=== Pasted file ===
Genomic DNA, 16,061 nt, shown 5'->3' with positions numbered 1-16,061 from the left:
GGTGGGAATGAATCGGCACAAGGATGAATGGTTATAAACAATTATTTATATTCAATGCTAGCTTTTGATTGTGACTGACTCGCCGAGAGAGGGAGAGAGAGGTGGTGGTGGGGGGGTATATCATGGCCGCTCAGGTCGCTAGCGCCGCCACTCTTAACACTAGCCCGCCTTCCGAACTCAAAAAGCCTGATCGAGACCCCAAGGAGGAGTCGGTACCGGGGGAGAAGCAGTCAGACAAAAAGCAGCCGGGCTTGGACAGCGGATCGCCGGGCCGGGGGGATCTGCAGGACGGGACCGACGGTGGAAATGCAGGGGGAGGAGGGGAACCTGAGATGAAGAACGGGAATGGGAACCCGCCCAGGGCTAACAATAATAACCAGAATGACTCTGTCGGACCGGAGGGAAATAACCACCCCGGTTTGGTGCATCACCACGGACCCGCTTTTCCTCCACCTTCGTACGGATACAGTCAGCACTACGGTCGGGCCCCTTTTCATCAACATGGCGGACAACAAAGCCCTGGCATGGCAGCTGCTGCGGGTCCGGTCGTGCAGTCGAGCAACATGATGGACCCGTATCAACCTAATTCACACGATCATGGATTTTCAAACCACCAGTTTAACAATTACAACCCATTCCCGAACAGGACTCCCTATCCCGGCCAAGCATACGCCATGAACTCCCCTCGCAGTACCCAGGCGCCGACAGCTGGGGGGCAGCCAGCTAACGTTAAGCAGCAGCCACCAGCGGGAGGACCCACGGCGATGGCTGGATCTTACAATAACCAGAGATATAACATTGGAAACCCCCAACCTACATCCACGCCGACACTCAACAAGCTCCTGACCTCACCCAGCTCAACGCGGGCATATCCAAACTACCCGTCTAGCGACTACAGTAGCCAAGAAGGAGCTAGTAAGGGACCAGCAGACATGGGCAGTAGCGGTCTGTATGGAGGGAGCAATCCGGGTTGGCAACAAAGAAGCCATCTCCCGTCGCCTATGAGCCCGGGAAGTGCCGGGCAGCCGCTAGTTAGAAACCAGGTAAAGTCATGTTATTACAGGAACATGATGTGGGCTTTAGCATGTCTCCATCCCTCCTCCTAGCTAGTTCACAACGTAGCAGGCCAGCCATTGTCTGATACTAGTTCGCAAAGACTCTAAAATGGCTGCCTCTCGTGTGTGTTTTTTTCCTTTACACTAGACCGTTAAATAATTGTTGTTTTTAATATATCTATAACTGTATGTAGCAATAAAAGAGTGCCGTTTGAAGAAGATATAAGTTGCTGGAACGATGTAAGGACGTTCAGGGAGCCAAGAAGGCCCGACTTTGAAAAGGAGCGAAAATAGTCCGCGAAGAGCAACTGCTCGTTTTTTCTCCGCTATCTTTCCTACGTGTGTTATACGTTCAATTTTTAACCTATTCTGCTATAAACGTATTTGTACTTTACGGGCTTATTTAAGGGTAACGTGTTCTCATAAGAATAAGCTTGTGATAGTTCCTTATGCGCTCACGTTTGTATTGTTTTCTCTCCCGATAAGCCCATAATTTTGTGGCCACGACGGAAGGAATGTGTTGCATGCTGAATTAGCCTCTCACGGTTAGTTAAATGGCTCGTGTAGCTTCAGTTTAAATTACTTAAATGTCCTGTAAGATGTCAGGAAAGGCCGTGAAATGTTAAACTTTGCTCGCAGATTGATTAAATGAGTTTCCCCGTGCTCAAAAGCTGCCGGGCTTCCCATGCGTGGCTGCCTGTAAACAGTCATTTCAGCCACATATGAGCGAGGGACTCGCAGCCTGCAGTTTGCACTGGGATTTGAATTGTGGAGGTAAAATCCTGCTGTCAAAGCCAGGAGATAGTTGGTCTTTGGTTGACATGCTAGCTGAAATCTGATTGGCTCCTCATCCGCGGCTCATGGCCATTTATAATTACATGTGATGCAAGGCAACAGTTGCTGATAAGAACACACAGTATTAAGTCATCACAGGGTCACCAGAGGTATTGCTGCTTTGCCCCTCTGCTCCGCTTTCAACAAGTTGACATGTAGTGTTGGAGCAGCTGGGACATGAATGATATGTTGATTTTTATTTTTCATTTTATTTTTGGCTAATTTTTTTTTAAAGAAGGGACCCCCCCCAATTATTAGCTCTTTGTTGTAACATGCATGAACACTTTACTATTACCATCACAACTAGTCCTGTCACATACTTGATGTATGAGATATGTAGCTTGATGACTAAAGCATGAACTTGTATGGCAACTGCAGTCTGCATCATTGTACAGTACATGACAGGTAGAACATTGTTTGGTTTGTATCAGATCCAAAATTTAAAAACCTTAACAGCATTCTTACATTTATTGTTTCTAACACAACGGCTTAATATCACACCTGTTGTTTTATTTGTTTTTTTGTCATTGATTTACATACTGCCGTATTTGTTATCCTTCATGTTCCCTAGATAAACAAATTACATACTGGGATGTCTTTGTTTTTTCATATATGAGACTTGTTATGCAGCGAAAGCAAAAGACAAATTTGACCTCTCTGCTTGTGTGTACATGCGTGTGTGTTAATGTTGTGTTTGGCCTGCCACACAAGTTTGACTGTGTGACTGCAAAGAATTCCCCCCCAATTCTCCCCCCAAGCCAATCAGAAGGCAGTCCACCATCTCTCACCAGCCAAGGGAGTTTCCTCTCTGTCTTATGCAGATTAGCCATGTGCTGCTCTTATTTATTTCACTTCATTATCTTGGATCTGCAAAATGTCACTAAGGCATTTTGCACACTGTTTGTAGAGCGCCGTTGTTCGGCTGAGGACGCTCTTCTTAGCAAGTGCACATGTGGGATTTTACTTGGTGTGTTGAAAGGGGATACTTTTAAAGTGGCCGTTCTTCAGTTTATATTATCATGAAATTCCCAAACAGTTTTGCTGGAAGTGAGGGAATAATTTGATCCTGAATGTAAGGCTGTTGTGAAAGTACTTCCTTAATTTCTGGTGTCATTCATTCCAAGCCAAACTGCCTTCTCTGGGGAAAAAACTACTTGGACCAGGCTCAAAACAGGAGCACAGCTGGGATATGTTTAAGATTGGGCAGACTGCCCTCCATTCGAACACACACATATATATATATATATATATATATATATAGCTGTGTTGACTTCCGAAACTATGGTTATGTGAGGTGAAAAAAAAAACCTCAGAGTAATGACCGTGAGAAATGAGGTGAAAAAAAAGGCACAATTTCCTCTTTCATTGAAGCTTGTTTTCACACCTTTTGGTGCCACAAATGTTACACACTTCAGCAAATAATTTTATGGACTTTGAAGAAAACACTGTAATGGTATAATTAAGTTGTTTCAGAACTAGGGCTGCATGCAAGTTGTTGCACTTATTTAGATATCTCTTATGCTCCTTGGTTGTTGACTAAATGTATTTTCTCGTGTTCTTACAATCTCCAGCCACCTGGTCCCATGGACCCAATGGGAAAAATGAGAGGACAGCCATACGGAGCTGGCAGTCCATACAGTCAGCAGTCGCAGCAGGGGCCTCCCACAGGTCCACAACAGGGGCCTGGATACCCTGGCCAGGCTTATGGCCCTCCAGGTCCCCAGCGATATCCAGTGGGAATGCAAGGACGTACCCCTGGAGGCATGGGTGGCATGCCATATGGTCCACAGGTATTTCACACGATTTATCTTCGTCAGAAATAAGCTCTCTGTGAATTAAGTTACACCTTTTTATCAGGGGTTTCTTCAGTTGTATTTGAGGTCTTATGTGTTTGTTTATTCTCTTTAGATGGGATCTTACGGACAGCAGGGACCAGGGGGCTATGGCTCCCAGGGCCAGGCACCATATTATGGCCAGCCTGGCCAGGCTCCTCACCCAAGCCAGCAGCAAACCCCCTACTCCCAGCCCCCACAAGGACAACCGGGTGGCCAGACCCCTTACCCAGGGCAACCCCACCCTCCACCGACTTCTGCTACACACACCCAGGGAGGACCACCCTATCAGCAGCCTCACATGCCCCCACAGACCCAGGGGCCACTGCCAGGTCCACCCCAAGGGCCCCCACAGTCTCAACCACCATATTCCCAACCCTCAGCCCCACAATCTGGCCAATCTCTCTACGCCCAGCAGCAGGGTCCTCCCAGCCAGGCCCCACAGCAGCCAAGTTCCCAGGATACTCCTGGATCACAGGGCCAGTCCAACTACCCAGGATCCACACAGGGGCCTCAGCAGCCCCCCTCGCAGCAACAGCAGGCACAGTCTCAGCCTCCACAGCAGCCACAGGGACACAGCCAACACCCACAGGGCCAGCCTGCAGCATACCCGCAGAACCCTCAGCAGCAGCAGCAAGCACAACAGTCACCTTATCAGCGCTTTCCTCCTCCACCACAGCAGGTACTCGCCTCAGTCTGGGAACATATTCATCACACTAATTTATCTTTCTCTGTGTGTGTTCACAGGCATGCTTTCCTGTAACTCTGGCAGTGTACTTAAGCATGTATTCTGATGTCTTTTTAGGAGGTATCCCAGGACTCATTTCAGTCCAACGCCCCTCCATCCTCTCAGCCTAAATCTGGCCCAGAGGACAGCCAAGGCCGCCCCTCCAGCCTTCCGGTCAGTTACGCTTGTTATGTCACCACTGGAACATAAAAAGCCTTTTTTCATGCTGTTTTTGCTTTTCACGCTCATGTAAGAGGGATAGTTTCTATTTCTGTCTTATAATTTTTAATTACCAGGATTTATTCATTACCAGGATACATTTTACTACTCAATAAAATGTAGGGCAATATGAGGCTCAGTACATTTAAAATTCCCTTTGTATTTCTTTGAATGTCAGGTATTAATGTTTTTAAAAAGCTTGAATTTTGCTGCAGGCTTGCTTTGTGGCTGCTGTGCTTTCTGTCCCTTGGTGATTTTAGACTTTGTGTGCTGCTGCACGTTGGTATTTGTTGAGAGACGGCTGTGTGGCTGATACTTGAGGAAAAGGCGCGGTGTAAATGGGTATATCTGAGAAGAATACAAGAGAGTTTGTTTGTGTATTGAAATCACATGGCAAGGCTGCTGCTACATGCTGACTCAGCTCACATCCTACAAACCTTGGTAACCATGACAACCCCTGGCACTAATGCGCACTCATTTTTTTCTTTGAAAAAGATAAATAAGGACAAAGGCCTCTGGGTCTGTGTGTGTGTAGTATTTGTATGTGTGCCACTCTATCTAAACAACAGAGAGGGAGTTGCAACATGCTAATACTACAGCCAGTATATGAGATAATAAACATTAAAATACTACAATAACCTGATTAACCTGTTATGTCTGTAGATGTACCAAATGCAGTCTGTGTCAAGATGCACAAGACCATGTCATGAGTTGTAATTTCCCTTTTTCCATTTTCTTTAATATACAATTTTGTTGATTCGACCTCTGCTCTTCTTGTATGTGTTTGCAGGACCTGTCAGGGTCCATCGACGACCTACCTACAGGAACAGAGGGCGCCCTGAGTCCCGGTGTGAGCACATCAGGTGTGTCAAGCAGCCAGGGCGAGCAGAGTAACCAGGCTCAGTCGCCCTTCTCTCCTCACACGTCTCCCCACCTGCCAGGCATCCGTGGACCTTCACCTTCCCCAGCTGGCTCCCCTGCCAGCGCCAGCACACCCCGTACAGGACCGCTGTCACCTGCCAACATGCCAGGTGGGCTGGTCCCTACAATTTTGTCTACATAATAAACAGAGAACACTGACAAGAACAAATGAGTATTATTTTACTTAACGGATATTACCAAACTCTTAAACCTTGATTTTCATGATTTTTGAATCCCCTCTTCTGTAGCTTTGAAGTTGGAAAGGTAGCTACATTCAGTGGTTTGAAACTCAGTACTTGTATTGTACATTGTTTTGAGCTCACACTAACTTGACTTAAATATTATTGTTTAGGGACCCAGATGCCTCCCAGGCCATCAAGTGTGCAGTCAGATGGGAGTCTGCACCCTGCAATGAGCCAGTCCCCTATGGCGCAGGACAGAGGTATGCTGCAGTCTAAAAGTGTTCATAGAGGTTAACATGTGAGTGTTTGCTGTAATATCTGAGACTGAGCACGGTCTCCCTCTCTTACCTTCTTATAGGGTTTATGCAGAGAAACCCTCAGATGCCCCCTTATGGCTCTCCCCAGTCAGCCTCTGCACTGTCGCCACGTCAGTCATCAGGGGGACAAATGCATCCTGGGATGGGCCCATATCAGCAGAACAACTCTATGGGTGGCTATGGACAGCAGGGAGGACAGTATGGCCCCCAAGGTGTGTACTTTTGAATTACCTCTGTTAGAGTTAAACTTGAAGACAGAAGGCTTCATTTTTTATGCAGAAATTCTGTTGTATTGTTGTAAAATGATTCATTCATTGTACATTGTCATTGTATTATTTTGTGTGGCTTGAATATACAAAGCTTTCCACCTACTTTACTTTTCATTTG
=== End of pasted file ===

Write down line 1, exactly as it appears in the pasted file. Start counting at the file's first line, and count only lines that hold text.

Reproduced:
Genomic DNA, 16,061 nt, shown 5'->3' with positions numbered 1-16,061 from the left: